This brings us to the bottom of the hour with our blockclock. The hours of 6 to 9 concern insurance. Essentially, this speaks to the issue of openness. Blockchain can connect a whole array of physical assets which were hitherto structurally disconnected. Examples of this range from a string of test results for one person, which are lying all over the place to a string of hospitals with disconnected data sources lying about. Zhong An and Ping An are pioneers in this attempt to use blockchain to integrate hospitals, clinics and pharmacies to the journey of healing for each individual – from clinic to post-op. Blockchain also holds promise for improving the integrity of healthcare information systems, something which is a hot topic given the rise in hacking of national data bases. Lastly, the world of blockchain is most useful in the insuring of physical assets because we will soon have an explosion of sensor data (the price of sensors has collapsed) on physical activity which needs to be given a digital representation so that they can be sorted and understood. Only a tiny amount of physical data has a sensor and only a tiny portion of this sensor data is analyzed. Insurance companies need to get with the program on this pronto. This physical data includes our biometrics, oil rigs, factories, ships, cars, and more.

Lastly, the period from 9 to 12 on this clock is for the feature of blockchain which offers efficiency. This goes for many historical cartels which have become lazy and inefficient. It speaks on many of the questions that we have about legacy systems and which have not been upgraded in decades. “Why does it still take three days to settle a stock?” “And more than 20 days to actually completely settle the financial transaction around a stock from start to finish?” “Why is the world beholden to SWIFT and why is it considered anathema to even ask this question?” “Why do these inefficient entities get a cut on all bond and equity trades in the custody process?” The middlemen are in trouble here as blockchain enters and can radically lower costs and also increase efficiency.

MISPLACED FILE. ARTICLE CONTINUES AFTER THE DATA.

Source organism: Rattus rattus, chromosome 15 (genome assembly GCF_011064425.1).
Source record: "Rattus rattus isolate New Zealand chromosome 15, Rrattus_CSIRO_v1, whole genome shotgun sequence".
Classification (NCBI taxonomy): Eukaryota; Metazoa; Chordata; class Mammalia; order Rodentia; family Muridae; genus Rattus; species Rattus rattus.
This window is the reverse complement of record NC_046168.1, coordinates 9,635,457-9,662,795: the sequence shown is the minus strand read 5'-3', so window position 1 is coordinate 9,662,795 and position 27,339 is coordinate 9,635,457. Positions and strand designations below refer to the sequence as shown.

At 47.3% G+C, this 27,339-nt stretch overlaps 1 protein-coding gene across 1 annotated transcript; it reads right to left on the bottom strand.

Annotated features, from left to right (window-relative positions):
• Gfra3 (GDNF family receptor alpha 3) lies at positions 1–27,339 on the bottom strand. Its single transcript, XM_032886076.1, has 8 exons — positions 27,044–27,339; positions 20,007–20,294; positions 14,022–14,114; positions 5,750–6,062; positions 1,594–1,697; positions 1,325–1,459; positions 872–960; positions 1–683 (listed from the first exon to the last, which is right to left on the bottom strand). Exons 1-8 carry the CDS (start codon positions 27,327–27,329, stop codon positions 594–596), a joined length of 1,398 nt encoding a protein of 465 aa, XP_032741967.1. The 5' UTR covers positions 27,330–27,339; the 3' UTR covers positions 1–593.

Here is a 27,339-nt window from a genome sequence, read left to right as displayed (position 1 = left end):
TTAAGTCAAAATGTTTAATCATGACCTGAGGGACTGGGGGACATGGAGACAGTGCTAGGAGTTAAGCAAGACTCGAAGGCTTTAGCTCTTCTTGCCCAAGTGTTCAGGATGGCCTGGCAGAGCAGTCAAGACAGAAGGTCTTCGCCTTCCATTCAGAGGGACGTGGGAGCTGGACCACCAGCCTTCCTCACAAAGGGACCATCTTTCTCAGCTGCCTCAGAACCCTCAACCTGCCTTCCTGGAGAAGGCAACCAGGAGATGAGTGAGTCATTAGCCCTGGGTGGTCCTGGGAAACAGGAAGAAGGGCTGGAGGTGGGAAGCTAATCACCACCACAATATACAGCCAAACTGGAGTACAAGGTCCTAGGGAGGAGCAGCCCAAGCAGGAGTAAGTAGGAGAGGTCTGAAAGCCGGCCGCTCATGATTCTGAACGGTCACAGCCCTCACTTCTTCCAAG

In conclusion, I have read the riveting book Blockchain Revolution (Tapscott) in a few sittings and was mesmerized by its theme that the revolution we see in front of us is a desire to get away from entrenched cartels. I never thought about it, but every part of the financial system in the West is a cartel of dubious quality and character. Three companies control ratings. Four banks control the retail and corporate banking system in the US. Three banks control investment banking. Two banks control settlement and clearing. Five firms control the bulk of asset management. And decisions by the few banks which control SWIFT can make or break a country overnight. Blockchain is a way to escape the high cost, suffocating inefficiency, problematic self-interest, endemic corruption, elitist lending and the political straight jacket of the current financial system. Because blockchain is virtually free, inclusive, standard-setting, decentralized and offers new forms of provenance and collateralization, I believe blockchain will only grow and spread. Incumbents need to stop fighting a rear guard action of protecting cartels and start finding ways to integrate blockchain into their models. There is no third way.

About Paul Schulte

Paul Schulte is founder of Schulte Research, set up in 2012 researching financial institutions and financial technology. He has spent 3 decades in research on financials. He has worked for all 3 branches of US government, including the NSC at the White House. He currently teaches in 3 universities, has written 3 books and authored hundreds of articles. He has worked for the Number 1 investment bank from US, UK, Japan, China & Switzerland starting in 1990. He has taught on 4 continents. His focus is technological change in banks & insurance. He has been a source for the WSJ, NYT, Bloomberg, Nikkei, FT, Economist, Barron’s and Forbes. His clients include some of the largest sovereign, pension, mutual and hedge funds globally.

 advertisement
 advertisement
 advertisement
 advertisement